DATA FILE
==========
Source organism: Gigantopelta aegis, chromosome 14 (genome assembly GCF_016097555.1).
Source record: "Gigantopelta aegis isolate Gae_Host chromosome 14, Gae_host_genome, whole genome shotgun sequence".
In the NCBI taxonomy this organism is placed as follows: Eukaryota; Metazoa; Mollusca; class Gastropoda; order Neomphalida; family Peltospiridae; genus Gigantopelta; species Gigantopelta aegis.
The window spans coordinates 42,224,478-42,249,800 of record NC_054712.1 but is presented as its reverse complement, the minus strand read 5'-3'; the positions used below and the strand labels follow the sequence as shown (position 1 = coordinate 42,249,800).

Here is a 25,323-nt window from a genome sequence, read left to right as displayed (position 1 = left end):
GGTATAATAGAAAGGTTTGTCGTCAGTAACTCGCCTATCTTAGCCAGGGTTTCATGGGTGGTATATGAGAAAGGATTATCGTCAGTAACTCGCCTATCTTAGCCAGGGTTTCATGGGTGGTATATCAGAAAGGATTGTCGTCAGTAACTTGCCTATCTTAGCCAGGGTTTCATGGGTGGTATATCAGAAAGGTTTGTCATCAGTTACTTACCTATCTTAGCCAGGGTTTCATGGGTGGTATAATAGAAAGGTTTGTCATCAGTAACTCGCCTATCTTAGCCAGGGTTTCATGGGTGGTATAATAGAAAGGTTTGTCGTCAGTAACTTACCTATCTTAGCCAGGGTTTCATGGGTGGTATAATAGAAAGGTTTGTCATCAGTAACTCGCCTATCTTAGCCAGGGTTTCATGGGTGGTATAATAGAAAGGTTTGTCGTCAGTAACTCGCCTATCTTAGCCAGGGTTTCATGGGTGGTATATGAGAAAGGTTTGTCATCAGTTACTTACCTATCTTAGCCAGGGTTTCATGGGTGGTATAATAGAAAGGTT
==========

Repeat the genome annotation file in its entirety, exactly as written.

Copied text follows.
Source organism: Gigantopelta aegis, chromosome 14 (genome assembly GCF_016097555.1).
Source record: "Gigantopelta aegis isolate Gae_Host chromosome 14, Gae_host_genome, whole genome shotgun sequence".
In the NCBI taxonomy this organism is placed as follows: Eukaryota; Metazoa; Mollusca; class Gastropoda; order Neomphalida; family Peltospiridae; genus Gigantopelta; species Gigantopelta aegis.
The window spans coordinates 42,224,478-42,249,800 of record NC_054712.1 but is presented as its reverse complement, the minus strand read 5'-3'; the positions used below and the strand labels follow the sequence as shown (position 1 = coordinate 42,249,800).

Here is a 25,323-nt window from a genome sequence, read left to right as displayed (position 1 = left end):
GGTATAATAGAAAGGTTTGTCGTCAGTAACTCGCCTATCTTAGCCAGGGTTTCATGGGTGGTATATGAGAAAGGATTATCGTCAGTAACTCGCCTATCTTAGCCAGGGTTTCATGGGTGGTATATCAGAAAGGATTGTCGTCAGTAACTTGCCTATCTTAGCCAGGGTTTCATGGGTGGTATATCAGAAAGGTTTGTCATCAGTTACTTACCTATCTTAGCCAGGGTTTCATGGGTGGTATAATAGAAAGGTTTGTCATCAGTAACTCGCCTATCTTAGCCAGGGTTTCATGGGTGGTATAATAGAAAGGTTTGTCGTCAGTAACTTACCTATCTTAGCCAGGGTTTCATGGGTGGTATAATAGAAAGGTTTGTCATCAGTAACTCGCCTATCTTAGCCAGGGTTTCATGGGTGGTATAATAGAAAGGTTTGTCGTCAGTAACTCGCCTATCTTAGCCAGGGTTTCATGGGTGGTATATGAGAAAGGTTTGTCATCAGTTACTTACCTATCTTAGCCAGGGTTTCATGGGTGGTATAATAGAAAGGTT